AYUSH ministry issued a health advisory Wednesday for the prevention of coronavirus infections through homoeopathy and Ayurveda. It included recommendations such as taking 500 mg of samshamani vati twice a day and putting two drops of sesame oil in each nostril every morning. India is now among the countries which are at ‘high risk’ from virus outbreak.
ThePrint asks: Homoeopathy for coronavirus: Is AYUSH commitment to alt meds healthy or promoting quackery?
Homoeopathy should not be treated as an alternative to ‘western medicine’
Former health secretary
When it comes to a public health crisis, there is no time to waste. I believe the coronavirus is a matter of great concern, considering the Director General of WHO recently called on Chinese President Xi Jinping.
On AYUSH’s latest advisory on coronavirus, I will say that homoeopathy practitioners are free to work and prescribe medicines within their framework. AYUSH training institutions, whether it’s those in Uttar Pradesh that specialise in Ayurveda and Unani or those in Tamil Nadu that specialise in Siddha, are meant to develop a workforce that operates strictly within their authorisation. Also, patients coming to AYUSH practitioners should specifically seek AYUSH remedies. Homoeopathy should not be treated as an alternative to ‘western medicine’ as outlined in the Medical Council Act, 1956. Also, it’s a bit early to say that the AYUSH advisory is the Narendra Modi government’s only response.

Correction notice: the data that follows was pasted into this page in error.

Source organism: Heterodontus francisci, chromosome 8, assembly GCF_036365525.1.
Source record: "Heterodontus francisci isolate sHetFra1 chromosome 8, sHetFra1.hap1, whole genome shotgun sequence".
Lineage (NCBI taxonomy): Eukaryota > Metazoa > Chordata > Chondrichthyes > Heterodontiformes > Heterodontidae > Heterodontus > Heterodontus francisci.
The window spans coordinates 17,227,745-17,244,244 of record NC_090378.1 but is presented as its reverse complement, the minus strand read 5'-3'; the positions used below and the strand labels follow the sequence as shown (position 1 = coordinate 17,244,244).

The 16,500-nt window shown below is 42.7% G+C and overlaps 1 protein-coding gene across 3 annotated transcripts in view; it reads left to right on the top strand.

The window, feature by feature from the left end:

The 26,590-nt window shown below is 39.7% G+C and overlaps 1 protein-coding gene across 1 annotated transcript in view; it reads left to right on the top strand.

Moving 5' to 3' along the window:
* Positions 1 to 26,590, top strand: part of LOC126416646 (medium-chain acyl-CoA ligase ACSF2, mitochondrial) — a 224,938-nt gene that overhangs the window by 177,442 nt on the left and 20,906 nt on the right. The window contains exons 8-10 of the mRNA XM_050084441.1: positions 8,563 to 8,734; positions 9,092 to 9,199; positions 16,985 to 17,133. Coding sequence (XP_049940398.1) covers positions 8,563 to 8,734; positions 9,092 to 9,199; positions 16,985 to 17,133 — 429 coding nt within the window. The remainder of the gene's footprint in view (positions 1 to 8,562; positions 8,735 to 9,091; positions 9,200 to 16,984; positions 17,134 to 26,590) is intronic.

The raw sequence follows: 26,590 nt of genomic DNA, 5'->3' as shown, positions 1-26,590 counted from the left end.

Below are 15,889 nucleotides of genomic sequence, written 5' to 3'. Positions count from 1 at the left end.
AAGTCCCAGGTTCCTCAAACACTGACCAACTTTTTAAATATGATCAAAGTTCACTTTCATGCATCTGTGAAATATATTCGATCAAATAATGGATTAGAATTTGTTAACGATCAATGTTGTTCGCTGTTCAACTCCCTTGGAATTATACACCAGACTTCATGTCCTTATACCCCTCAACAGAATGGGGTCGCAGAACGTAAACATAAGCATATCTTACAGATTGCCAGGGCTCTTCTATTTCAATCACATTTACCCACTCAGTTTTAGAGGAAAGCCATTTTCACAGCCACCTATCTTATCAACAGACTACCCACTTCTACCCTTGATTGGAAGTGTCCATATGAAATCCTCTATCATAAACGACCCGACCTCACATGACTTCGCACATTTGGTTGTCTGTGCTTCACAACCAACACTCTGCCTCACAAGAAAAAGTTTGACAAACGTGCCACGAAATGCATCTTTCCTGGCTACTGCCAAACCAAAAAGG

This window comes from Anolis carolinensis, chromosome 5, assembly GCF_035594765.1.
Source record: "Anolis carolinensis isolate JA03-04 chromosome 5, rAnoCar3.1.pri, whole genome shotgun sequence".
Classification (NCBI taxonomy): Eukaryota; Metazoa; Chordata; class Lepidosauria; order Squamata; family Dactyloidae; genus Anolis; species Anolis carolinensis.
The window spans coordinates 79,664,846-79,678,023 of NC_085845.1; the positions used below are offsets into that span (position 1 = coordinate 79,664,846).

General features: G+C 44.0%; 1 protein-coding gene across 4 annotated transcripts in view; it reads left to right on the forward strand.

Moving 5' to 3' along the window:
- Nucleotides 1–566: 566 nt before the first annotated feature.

I believe we should not wait to see how the coronavirus epidemic snowballs. I’m sure the Directorate General of Health Services under the Ministry of Health has sounded all the alarm bells and is committed to evacuating Indians from China and putting in place a system for their entry in India.
Homoeopathy research remains a waste of tax-payers’ money and should not be a part of public healthcare
Neuroscientist, author and Editor, AltNews
Homoeopathy is the least scientific among various forms of alternative therapies. It has no evidence of treating major disorders, including the latest threat of coronavirus infections. Reviews of research conducted by homoeopaths have revealed data manipulations, overstretching of results, and statistical frauds to conclude their efficacy. The research has not only been found to be of sub-quality and inconsistent with the mechanisms of evidence-based drug research, but also difficult to replicate in large-scale studies.
Evidence-based medicine takes years, if not decades, to develop. Alternative treatments for newly found diseases emerge with claims of treating them within days or weeks, the microscopic structure of the virus was not found until 1931.
Homoeopathy research remains a waste of tax-payers’ money and should not be a part of public healthcare. Its drug packaging in the market should include appropriate labelling of any evidence (rather a lack of) reported in its research studies.